Gloomy Andy Murray forced to accept his dreams of a return to the top may be over

Andy Murray antics

Andy Murray was brutally honest as he summed up his US Open exit at the hands of Grigor Dimitrov, as he suggested his days at the top of the game may be over.

The 36-year-old three-time Grand Slam champion bowed out of the US Open after a dispiriting second-round defeat to his old rival Dimitrov.

In the 12th meeting between two veterans of the sport, and seven years after their last one, 19th seed Dimitrov registered only his fourth win over the Scot.

Murray wilted inside the Arthur Ashe Stadium, the court upon which he won his first grand slam title in 2012, as he slipped to a 6-3 6-4 6-1 defeat.

“I mean, it’s obviously disappointing to not play how you would like, you know?” said Murray, who has not made it past the third round of a major event since 2017.

“Maybe I need to accept that, these events, I had the deep runs and everything that I felt like I’m capable of, they might not be there.

“So, I’m aware what I’m doing is unbelievably challenging to play at the highest level as I am now. And yeah, some days it’s harder than others.

“Today is obviously a really disappointing defeat and probably the manner of it as well. I mean, I fought hard enough but just didn’t play well enough.

“You know, ultimately these are the events that you want to play your best tennis in and create more great moments, and I didn’t do that this year.

“Getting seeded might allow me to avoid players early on, but it is more about the level of performance you put on. Whether I was seeded here in the top 32, that doesn’t mean I’m going to have a deep run.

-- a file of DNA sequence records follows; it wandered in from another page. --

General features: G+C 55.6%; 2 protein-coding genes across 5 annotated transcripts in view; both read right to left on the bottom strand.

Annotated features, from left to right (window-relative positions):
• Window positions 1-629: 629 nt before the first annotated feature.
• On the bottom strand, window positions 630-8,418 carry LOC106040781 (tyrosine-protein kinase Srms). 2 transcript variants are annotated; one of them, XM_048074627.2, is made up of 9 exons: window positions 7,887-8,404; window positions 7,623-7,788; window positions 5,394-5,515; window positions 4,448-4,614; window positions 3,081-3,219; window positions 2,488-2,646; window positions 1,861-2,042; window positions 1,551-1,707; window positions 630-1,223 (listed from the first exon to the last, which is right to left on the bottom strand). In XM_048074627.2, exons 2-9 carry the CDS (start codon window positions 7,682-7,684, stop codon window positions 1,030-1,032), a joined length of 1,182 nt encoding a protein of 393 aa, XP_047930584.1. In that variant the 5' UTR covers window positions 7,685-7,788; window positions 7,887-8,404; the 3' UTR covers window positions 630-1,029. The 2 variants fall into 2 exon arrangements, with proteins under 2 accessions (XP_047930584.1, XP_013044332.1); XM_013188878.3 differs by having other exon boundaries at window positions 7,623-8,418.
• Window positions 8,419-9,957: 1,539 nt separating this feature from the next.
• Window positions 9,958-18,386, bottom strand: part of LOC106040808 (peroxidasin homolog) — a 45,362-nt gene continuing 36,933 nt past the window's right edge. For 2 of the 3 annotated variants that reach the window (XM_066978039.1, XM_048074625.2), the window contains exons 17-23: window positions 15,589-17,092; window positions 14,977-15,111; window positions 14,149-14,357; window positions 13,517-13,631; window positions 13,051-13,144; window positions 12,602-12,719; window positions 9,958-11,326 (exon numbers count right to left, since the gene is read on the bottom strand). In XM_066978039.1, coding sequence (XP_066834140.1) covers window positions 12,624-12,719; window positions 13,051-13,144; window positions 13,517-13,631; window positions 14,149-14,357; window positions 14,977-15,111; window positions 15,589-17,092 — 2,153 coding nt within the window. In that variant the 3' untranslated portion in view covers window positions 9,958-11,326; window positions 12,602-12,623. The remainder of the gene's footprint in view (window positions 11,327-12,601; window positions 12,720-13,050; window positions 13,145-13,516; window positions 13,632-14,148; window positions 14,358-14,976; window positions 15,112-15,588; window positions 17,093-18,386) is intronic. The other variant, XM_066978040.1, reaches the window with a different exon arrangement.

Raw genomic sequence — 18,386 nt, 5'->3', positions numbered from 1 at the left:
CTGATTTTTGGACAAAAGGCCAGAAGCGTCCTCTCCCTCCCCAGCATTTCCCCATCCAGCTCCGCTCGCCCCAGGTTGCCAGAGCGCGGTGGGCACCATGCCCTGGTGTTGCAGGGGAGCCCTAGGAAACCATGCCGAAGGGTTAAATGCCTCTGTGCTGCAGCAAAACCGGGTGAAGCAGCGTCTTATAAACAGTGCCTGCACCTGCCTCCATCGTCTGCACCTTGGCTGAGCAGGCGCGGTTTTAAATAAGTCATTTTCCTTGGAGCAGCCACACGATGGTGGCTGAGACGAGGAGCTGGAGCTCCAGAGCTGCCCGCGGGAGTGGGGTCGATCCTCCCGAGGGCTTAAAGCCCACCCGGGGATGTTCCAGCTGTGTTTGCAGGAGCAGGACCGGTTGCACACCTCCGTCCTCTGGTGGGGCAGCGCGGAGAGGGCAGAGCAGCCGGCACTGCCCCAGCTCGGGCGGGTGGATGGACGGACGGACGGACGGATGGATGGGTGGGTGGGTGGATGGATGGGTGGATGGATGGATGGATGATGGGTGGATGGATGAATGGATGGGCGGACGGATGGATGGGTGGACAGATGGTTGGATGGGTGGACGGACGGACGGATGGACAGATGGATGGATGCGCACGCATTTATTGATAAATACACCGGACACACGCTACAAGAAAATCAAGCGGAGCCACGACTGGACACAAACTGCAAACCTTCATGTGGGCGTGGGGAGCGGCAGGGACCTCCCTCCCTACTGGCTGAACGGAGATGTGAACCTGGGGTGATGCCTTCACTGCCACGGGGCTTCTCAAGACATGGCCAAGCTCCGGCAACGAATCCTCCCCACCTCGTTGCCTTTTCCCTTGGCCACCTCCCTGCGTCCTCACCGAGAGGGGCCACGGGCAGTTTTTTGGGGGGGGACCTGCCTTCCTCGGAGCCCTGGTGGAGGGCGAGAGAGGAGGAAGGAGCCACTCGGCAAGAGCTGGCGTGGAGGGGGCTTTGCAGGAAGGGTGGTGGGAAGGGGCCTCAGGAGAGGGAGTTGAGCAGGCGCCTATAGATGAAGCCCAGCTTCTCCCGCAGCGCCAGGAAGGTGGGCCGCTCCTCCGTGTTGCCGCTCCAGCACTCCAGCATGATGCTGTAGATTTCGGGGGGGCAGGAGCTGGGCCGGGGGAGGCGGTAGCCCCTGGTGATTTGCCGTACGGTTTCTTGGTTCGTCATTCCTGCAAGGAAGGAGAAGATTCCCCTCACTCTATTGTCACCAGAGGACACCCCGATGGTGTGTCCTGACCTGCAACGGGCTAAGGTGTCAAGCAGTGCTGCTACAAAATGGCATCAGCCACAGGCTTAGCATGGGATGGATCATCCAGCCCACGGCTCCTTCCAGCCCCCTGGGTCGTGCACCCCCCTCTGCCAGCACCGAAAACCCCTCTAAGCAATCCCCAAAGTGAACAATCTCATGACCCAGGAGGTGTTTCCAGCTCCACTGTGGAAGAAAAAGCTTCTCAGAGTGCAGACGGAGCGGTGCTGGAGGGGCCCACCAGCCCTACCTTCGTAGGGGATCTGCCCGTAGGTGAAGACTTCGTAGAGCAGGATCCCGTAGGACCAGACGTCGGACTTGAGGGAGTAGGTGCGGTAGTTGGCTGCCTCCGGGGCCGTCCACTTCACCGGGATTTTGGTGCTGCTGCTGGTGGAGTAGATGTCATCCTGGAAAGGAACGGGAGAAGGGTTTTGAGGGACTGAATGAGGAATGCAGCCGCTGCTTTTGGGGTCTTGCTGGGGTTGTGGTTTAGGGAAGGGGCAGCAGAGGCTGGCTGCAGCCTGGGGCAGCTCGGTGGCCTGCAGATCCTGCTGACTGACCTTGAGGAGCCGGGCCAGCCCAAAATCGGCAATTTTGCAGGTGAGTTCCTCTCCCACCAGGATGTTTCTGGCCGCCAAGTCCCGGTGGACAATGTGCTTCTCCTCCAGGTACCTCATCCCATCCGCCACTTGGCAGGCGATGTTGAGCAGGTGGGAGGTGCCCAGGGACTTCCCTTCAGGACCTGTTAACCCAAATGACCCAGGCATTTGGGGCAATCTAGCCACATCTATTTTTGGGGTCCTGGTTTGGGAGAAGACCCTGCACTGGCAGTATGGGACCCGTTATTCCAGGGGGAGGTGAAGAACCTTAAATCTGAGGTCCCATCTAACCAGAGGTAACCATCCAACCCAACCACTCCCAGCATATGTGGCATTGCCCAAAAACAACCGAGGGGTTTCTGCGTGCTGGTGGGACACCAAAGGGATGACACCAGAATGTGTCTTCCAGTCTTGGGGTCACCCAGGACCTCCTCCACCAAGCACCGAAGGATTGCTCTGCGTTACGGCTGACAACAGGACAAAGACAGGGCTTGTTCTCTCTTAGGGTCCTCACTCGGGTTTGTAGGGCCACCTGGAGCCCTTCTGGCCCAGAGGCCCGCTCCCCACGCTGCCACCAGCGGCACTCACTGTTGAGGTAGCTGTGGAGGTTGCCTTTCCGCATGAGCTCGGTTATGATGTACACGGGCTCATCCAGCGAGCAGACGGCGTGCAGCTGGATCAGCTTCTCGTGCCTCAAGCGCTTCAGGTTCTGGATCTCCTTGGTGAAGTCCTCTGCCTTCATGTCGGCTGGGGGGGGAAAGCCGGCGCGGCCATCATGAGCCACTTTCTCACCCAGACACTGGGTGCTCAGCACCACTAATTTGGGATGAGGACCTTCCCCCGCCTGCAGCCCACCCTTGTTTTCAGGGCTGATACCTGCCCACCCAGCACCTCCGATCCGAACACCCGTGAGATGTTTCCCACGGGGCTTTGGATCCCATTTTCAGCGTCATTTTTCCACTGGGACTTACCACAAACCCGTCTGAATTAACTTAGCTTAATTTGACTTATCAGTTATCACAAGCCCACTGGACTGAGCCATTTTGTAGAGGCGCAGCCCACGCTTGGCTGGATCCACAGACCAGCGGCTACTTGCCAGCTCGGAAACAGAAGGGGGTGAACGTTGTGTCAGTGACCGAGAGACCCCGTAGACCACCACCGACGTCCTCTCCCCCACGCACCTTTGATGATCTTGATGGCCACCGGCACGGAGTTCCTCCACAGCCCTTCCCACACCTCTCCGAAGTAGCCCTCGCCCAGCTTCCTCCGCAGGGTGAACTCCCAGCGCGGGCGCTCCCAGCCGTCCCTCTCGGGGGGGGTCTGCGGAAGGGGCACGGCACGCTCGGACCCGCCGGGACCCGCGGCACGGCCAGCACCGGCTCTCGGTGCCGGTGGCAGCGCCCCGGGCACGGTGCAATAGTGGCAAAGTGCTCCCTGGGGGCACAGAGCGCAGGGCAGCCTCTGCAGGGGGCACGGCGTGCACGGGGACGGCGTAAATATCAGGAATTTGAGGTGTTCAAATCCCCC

“It is possible that the draws open up a little bit, but it wouldn’t necessarily matter if you don’t play at a good level.”

Those comments suggested Murray may be considering calling time on his tennis career, but he went on to hint he is willing to battle on.

“I still enjoy everything that goes into playing at a high level. I enjoy the work,” he stated.

“The training and trying to improve and trying to get better, I do still enjoy that and that’s what keeps me going,” continued the 36-year-old.

“If things change and I stop enjoying that or my results, my ranking and everything, if I start to go backwards in that respect, in a few months’ time I was ranked 60 in the world or whatever instead of moving up the way, things might change.”

It is clear that Murray is getting close to a point where he feels he will need to make a call over his future in the game, as he admitted he didn’t deserve to play in Great Britain’s upcoming Davis Cup matches in Manchester in mid-September.

“The plan was to play Davis Cup, but the other guys deserve to play ahead of me,” added Murray, who has been named in a squad alongside Cameron Norrie and Dan Evans.

“It will be a difficult situation with Jack (Draper), but if he is fit and healthy, he is coming in.

“We will see what happens with Davis Cup, but there is probably a good chance that I’m not on the team.

“I will try to get home this evening and see what happens after that.”

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